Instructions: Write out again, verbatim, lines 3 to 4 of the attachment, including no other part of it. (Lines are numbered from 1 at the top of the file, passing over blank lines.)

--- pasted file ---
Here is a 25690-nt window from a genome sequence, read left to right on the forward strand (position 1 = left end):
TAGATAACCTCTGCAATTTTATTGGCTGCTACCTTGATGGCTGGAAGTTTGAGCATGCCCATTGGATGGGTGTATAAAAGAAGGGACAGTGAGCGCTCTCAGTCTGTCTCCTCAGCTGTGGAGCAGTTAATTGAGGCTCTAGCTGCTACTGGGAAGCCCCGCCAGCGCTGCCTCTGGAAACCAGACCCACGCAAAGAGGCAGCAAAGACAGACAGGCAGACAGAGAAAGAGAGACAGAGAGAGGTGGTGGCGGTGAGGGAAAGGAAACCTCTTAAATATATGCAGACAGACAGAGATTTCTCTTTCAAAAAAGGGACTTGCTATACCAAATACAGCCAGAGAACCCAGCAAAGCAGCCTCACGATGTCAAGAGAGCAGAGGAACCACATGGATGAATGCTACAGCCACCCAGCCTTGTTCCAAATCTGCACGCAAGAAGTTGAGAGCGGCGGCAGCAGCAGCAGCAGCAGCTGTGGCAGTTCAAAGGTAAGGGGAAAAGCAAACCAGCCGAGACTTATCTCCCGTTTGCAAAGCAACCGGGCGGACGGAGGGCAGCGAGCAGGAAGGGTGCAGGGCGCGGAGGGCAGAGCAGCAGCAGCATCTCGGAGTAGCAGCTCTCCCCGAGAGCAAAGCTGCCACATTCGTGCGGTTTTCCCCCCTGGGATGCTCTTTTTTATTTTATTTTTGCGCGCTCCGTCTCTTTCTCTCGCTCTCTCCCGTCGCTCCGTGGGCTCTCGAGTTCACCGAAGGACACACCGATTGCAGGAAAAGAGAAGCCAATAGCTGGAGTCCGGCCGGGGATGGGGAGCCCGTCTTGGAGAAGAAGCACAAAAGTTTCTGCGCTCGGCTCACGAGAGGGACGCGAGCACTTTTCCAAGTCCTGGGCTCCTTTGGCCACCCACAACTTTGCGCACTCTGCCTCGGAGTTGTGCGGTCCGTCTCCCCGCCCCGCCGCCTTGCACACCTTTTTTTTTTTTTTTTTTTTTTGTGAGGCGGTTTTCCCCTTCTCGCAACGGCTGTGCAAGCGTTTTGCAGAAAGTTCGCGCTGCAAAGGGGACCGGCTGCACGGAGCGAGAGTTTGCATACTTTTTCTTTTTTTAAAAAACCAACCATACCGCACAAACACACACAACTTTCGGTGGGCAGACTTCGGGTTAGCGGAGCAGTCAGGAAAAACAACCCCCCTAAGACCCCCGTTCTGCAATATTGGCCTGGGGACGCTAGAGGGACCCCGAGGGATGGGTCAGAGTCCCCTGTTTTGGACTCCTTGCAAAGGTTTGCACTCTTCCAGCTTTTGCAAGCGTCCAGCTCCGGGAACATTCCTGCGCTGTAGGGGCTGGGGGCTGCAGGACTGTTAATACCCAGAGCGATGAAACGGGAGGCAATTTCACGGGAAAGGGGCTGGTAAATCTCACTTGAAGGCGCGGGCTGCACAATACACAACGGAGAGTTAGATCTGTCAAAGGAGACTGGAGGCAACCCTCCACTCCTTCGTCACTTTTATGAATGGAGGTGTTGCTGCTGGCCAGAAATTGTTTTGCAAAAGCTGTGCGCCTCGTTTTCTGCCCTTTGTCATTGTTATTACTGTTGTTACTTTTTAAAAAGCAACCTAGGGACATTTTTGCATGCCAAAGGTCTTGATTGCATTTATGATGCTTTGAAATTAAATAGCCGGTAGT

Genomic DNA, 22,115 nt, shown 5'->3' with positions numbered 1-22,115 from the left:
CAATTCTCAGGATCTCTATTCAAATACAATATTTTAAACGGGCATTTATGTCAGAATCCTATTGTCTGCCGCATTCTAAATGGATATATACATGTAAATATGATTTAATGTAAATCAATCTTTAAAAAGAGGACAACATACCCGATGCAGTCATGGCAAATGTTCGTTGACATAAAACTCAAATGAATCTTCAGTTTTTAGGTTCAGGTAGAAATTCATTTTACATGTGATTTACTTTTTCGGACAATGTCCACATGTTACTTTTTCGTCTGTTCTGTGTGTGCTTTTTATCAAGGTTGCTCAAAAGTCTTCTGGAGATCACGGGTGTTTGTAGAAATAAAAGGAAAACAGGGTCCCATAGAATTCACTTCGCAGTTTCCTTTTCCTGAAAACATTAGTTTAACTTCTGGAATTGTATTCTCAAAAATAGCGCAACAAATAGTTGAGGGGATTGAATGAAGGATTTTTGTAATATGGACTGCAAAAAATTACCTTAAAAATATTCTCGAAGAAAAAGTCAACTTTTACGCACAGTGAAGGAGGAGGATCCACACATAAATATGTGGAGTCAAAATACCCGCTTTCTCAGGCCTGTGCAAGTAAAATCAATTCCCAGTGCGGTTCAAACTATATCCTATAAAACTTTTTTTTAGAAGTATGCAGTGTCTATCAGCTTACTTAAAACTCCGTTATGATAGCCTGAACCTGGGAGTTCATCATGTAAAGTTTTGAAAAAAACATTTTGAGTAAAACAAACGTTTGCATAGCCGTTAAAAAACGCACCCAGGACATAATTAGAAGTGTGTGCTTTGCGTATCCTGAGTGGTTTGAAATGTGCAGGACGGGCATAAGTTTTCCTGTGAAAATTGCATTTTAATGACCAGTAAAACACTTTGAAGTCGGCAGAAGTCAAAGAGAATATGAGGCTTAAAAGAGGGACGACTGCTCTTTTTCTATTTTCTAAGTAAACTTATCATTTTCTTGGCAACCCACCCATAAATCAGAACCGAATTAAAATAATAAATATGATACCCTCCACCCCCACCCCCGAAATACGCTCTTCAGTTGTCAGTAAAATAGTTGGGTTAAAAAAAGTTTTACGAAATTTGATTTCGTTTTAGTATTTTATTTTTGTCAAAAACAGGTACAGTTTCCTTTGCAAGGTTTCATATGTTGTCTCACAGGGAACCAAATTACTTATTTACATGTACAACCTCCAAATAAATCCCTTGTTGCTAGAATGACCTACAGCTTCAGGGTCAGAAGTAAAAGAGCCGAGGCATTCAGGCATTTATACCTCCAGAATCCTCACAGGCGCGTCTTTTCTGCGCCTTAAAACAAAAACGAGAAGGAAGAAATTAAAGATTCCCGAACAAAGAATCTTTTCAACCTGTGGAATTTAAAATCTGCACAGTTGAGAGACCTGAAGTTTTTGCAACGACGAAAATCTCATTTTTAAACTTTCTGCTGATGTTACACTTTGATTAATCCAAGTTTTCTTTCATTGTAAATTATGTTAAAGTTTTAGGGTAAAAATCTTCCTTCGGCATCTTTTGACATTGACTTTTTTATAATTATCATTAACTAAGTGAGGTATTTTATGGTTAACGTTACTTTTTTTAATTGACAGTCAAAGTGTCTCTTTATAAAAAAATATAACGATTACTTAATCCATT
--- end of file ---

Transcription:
Genomic DNA, 22,115 nt, shown 5'->3' with positions numbered 1-22,115 from the left:
CAATTCTCAGGATCTCTATTCAAATACAATATTTTAAACGGGCATTTATGTCAGAATCCTATTGTCTGCCGCATTCTAAATGGATATATACATGTAAATATGATTTAATGTAAATCAATCTTTAAAAAGAGGACAACATACCCGATGCAGTCATGGCAAATGTTCGTTGACATAAAACTCAAATGAATCTTCAGTTTTTAGGTTCAGGTAGAAATTCATTTTACATGTGATTTACTTTTTCGGACAATGTCCACATGTTACTTTTTCGTCTGTTCTGTGTGTGCTTTTTATCAAGGTTGCTCAAAAGTCTTCTGGAGATCACGGGTGTTTGTAGAAATAAAAGGAAAACAGGGTCCCATAGAATTCACTTCGCAGTTTCCTTTTCCTGAAAACATTAGTTTAACTTCTGGAATTGTATTCTCAAAAATAGCGCAACAAATAGTTGAGGGGATTGAATGAAGGATTTTTGTAATATGGACTGCAAAAAATTACCTTAAAAATATTCTCGAAGAAAAAGTCAACTTTTACGCACAGTGAAGGAGGAGGATCCACACATAAATATGTGGAGTCAAAATACCCGCTTTCTCAGGCCTGTGCAAGTAAAATCAATTCCCAGTGCGGTTCAAACTATATCCTATAAAACTTTTTTTTAGAAGTATGCAGTGTCTATCAGCTTACTTAAAACTCCGTTATGATAGCCTGAACCTGGGAGTTCATCATGTAAAGTTTTGAAAAAAACATTTTGAGTAAAACAAACGTTTGCATAGCCGTTAAAAAACGCACCCAGGACATAATTAGAAGTGTGTGCTTTGCGTATCCTGAGTGGTTTGAAATGTGCAGGACGGGCATAAGTTTTCCTGTGAAAATTGCATTTTAATGACCAGTAAAACACTTTGAAGTCGGCAGAAGTCAAAGAGAATATGAGGCTTAAAAGAGGGACGACTGCTCTTTTTCTATTTTCTAAGTAAACTTATCATTTTCTTGGCAACCCACCCATAAATCAGAACCGAATTAAAATAATAAATATGATACCCTCCACCCCCACCCCCGAAATACGCTCTTCAGTTGTCAGTAAAATAGTTGGGTTAAAAAAAGTTTTACGAAATTTGATTTCGTTTTAGTATTTTATTTTTGTCAAAAACAGGTACAGTTTCCTTTGCAAGGTTTCATATGTTGTCTCACAGGGAACCAAATTACTTATTTACATGTACAACCTCCAAATAAATCCCTTGTTGCTAGAATGACCTACAGCTTCAGGGTCAGAAGTAAAAGAGCCGAGGCATTCAGGCATTTATACCTCCAGAATCCTCACAGGCGCGTCTTTTCTGCGCCTTAAAACAAAAACGAGAAGGAAGAAATTAAAGATTCCCGAACAAAGAATCTTTTCAACCTGTGGAATTTAAAATCTGCACAGTTGAGAGACCTGAAGTTTTTGCAACGACGAAAATCTCATTTTTAAACTTTCTGCTGATGTTACACTTTGATTAATCCAAGTTTTCTTTCATTGTAAATTATGTTAAAGTTTTAGGGTAAAAATCTTCCTTCGGCATCTTTTGACATTGACTTTTTTATAATTATCATTAACTAAGTGAGGTATTTTATGGTTAACGTTACTTTTTTTAATTGACAGTCAAAGTGTCTCTTTATAAAAAAATATAACGATTACTTAATCCATT